cohort

EnglishEdit

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EtymologyEdit

From Latin cohors (stem cohort-), perhaps via Old French cohorte.

PronunciationEdit

  • (UK) IPA(key): /ˈkəʊ.hɔː(ɹ)t/
  • (US) IPA(key): /ˈkoʊ̯.hɔɹt/
  • (file)
  • Hyphenation: co‧hort

NounEdit

cohort (plural cohorts)

  1. A group of people supporting the same thing or person.
  2. (statistics) A demographic grouping of people, especially those in a defined age group, or having a common characteristic.
    The 18-24 cohort shows a sharp increase in automobile fatalities over the proximate age groupings.
  3. (military, history) Any division of a Roman legion, normally of about 500 men.
    Three cohorts of men were assigned to the region.
    • 1900, Marcus Tullius Cicero, Evelyn Shuckburgh (translator), Letters to Atticus, 5.20,
      But he lost the whole of his first cohort and the centurion of the first line, a man of high rank in his own class, Asinius Dento, and the other centurions of the same cohort, as well as a military tribune, Sext. Lucilius, son of T. Gavius Caepio, a man of wealth, and high position.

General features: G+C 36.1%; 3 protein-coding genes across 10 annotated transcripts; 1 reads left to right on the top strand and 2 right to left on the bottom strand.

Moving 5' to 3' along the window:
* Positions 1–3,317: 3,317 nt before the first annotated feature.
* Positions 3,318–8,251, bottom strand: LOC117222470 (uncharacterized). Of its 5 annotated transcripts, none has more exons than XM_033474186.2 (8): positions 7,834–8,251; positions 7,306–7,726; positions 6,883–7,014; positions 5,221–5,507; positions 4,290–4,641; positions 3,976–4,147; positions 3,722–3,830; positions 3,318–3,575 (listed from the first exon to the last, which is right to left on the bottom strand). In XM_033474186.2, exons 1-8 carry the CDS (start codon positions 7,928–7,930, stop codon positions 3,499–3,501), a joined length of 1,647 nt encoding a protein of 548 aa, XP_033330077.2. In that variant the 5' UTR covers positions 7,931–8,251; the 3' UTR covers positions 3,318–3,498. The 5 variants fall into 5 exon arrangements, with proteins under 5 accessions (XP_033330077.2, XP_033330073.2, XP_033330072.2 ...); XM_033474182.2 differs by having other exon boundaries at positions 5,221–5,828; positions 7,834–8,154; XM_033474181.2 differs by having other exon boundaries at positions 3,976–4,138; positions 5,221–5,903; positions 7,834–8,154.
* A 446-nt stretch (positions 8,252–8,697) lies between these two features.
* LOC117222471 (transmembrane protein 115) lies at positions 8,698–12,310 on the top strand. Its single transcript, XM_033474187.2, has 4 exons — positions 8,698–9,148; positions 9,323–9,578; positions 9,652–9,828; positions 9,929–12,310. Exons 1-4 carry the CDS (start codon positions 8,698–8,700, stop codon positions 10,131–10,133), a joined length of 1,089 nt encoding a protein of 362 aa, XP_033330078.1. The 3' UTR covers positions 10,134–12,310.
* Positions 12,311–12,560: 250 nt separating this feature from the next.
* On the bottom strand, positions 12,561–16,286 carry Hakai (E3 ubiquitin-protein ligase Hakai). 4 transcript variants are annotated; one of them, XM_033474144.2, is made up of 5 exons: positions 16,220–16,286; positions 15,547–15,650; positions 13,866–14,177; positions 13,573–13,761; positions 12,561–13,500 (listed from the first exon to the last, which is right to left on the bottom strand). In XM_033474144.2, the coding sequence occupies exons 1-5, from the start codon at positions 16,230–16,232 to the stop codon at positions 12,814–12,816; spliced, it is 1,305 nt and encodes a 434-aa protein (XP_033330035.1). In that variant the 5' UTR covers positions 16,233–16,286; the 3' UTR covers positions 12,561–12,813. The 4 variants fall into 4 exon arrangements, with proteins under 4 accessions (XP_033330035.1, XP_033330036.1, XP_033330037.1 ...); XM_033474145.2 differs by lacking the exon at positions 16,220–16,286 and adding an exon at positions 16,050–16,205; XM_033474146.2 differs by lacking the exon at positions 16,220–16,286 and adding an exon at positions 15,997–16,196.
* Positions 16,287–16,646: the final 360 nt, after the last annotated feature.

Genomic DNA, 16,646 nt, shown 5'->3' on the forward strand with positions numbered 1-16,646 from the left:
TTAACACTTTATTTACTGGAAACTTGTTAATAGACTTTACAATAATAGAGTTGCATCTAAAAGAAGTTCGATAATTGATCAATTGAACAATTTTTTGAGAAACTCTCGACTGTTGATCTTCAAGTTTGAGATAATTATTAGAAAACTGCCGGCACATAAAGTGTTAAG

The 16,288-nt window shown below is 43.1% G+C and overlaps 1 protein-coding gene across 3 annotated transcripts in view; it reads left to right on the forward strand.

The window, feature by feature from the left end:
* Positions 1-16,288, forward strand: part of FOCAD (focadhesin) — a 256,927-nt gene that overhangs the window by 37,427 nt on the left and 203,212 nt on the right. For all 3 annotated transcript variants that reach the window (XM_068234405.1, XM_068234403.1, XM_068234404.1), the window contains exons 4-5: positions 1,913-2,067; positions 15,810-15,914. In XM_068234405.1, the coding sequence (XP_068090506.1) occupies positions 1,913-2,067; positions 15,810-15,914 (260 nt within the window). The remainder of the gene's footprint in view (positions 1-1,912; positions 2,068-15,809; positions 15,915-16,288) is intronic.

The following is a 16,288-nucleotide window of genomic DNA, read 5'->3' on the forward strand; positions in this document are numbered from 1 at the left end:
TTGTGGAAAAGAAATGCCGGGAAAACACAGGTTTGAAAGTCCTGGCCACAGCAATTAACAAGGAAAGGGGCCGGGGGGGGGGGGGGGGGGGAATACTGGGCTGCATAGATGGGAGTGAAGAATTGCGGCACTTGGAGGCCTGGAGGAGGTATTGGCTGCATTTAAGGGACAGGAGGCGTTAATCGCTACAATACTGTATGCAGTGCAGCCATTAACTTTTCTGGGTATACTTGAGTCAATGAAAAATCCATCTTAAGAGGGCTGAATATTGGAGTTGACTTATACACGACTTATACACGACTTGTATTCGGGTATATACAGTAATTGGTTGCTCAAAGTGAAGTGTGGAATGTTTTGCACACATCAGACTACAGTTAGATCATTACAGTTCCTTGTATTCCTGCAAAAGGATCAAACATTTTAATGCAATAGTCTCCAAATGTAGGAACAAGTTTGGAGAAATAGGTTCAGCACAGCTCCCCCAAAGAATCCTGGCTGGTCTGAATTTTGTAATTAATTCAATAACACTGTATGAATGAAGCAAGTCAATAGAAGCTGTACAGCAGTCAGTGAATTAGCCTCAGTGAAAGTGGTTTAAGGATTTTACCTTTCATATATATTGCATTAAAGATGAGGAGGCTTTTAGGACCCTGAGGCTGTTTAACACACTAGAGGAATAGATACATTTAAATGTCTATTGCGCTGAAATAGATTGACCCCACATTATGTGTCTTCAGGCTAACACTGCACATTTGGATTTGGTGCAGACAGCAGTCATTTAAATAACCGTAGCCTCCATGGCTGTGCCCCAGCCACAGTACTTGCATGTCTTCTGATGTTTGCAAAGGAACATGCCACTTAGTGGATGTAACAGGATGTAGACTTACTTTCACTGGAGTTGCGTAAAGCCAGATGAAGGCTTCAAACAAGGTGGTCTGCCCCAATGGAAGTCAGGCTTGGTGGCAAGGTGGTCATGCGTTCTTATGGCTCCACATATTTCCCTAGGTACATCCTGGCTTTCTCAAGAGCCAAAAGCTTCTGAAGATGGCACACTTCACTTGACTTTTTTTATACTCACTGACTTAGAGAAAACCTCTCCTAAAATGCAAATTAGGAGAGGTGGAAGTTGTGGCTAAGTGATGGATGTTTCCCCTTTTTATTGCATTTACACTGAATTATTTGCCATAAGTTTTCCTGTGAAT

• 1910, Arthur Conan Doyle, The Last of the Legions,
      But here it is as clear as words can make it: 'Bring every man of the Legions by forced marches to the help of the Empire. Leave not a cohort in Britain.' These are my orders.
    • 1913, Cornelius, article in Catholic Encyclopedia,
      The cohort in which he was centurion was probably the Cohors II Italica civium Romanorum, which a recently discovered inscription proves to have been stationed in Syria before A.D. 69.
  4. An accomplice; abettor; associate.
    He was able to plea down his sentence by revealing the names of three of his cohorts, as well as the source of the information.
  5. Any band or body of warriors.
    • Milton
      With him the cohort bright / Of watchful cherubim.
  6. (botany) A natural group of orders of plants, less comprehensive than a class.
  7. A colleague.

TranslationsEdit

Last modified on 27 March 2014, at 04:44